will i be okay with one kidney?

Getting started

Have you though about being an Organ Donor?

Being a Living Donor begins with a phone call.  Federal regulations dictate that any potential Living Donor must contact the transplant hospital:  this means that the desired recipient (in this case Jenny) cannot make contact on behalf of any donor.  Potential donors are pre-screened during this initial phone call to the Living Donor Coordinator.

You can be a Living Donor if you are::

Between 18 - 65

A non-smoker

Have no incidences of cancer

In overall good health

Today being a kidney donor is a lot easier than it used to be.  Surgery is usually done laparoscopically; a small 1 - 2 inch incision is made near the bellybutton and the kidney (about the size of your fist) is carefully extracted.  The surgery takes approximately 3 - 4 hours, and your recover time in the hospital will be between 3 and 5 days.  

You may choose to be an Anonymous or Good Samaritan Donor.  Jenny does not have to know that you are being considered as a candidate by the transplant hospital.  All your medical records will remain confidential between you and the hospital:  the Living Donor Team and the Recipient's Team are separate.  You may also choose to communicate with Jenny and share the progress of your evaluation.

who pays for my testing?

Jenny's health insurance will pay for all your tests, your appointments at Cedars Sinai Hospital, and your surgery.

If you'd like to get any tests done in advance, then your health insurance may cover some of them for free as "wellness" appointments (such as a mammogram).

After the transplant surgery any medical needs you have relating to the surgery will be covered for the rest of your life.

tests?  what kinds of tests?

All possible Living Donors must be checked to make sure they are healthy enough to be a kidney donor.  Each transplant hospital makes a decision about what tests are needed, but here are the standard ones that are required:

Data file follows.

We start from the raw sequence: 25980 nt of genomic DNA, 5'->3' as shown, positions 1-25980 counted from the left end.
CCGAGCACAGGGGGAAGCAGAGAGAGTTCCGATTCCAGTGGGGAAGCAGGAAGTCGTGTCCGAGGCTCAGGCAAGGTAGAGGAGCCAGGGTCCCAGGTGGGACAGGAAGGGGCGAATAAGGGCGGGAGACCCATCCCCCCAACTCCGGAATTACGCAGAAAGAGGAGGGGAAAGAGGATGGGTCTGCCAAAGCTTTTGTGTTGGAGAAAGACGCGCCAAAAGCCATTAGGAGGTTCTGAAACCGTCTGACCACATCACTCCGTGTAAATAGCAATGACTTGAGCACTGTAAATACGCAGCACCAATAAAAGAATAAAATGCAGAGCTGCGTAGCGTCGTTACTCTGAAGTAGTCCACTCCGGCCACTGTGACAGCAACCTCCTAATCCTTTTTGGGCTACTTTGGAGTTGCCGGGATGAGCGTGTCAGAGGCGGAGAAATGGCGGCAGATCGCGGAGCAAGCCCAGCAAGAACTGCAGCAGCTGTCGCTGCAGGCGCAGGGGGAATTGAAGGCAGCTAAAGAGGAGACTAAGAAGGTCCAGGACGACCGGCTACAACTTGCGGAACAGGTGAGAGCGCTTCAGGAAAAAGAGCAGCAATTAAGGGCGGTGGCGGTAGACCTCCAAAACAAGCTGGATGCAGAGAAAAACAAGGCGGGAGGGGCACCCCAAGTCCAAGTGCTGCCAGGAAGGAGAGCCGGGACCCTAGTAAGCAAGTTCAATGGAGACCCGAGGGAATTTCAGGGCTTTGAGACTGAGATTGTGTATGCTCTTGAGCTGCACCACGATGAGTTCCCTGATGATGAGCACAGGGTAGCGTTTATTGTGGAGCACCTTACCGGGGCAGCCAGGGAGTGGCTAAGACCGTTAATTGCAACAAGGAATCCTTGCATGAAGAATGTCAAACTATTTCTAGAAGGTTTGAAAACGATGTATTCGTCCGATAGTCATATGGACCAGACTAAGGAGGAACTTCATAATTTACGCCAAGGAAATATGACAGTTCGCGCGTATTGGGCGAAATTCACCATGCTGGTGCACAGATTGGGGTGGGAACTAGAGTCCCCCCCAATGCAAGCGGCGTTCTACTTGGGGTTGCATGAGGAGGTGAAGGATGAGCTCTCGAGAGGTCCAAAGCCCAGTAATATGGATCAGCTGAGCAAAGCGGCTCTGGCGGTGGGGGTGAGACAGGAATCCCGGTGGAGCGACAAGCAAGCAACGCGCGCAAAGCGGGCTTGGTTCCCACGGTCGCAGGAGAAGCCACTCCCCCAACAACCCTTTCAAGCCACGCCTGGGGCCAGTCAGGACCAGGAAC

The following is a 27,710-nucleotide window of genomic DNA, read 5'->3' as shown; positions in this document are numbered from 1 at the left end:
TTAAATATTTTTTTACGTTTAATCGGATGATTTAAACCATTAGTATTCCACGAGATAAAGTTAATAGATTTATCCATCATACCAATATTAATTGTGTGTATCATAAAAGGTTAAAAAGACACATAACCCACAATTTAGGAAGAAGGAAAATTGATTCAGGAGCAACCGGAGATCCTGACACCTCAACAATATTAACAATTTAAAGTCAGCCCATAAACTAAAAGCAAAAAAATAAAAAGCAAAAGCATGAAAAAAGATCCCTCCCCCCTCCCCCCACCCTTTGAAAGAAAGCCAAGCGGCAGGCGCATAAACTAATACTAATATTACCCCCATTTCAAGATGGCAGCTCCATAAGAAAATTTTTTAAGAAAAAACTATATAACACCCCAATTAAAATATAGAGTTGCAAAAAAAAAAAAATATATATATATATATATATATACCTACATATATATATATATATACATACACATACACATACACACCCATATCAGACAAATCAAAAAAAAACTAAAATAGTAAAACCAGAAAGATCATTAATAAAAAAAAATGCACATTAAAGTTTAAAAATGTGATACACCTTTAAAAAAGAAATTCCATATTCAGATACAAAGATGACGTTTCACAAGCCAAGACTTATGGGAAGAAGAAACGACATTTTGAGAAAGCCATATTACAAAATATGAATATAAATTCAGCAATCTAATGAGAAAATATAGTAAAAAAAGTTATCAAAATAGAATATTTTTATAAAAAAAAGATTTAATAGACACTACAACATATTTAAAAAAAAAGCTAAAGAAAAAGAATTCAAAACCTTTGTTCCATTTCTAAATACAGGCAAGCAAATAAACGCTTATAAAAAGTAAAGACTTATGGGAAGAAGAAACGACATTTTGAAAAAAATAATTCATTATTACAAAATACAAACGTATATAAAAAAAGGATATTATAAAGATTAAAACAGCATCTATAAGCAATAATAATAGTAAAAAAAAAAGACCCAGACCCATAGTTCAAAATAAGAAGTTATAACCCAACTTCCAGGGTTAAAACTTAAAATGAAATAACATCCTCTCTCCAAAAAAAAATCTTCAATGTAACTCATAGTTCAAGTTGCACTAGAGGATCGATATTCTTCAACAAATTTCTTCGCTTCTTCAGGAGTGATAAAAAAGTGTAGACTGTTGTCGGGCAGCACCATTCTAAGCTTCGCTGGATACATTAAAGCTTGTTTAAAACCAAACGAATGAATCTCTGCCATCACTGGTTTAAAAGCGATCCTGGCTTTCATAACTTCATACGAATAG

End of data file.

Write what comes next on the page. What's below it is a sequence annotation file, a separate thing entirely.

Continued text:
Blood TestsChest X-RayEKG
Urine TestColonoscopy (if >50 yrs)Cardio/Stress Test
PapMammogramAbdominal Scan

You can do these tests with your own doctors in your hometown, and then have the results forwarded to the Living Donor Coordinator.  The chest x-ray, EKG, and abdominal scan will be done when you have your appointment to meet your Living Donor Team at the transplant hospital.

the surgery

What happens next?

You've passed the tests and been accepted as a Living Donor!  Congratulations!  Now you can talk to your Living Donor Coordinator about scheduling surgery.  If you are a friend of Jenny's or you've met her, then you can choose to coordinate the surgery date together.  If you are an anonymous donor, then you will decide the date with your Coordinator and Jenny will be notified.

Hundreds of thousands of kidney transplants have been done worldwide.  From this doctors know that people can live a long healthy life with one kidney.

When a person donates a kidney, the remaining kidney will grow bigger after surgery to makeup for the one that has been donated.  The donated kidney will also grow bigger in Jenny's body for the same reason.

Being considered as a Living Donor for any recipient for a kidney transplant is a step-by-step process.  After your phone call to the Living Donor Coordinator you will receive a packet in the mail or by email with a health questionnaire and informational forms.  When you return this packet to the Living Donor Coordinator, it will be reviewed and you will then be notified if you have been cleared for testing.  A range of tests will be ordered to make sure that you are a suitable match as a Living Donor for Jenny, and to ensure that it will be safe for you as well.

Completing the testing phase takes about 3 - 6 months, depending on how you get the tests scheduled.  Inform your doctors about the reason for the test, and then they might expedite your appointment.  You may choose to have your own doctors do the tests, or go to Cedars Sinai in Los Angeles to have them done.  Once all of the test results have been submitted to the Living Donor Coordinator, then the Living Donor Committee will double-check everything, and either approve or disapprove you as a donor.  Approved donors will receive a call from the Living Donor Coordinator to set up an appointment for your evaluation in person at the transplant hospital.  During this appointment you will meet your Living Donor Team, which consists of nurses, doctors, the surgeon, and a social worker.  You'll have the opportunity to ask questions, and learn more about becoming a Living Donor.

The Living Donor Committee will again review all your tests and approve you for the tissue-typing and cross-matching blood tests.  Theses tests measure how well Jenny's body will accept your kidney.  They tell the doctors how Jenny's immune system will react:  the goal is to prevent Jenny's body from rejecting your kidney.

You should contact your Living Donor Coordinator on a regular basis to get updates on your status in the evaluation process.  He will be able to answer your questions.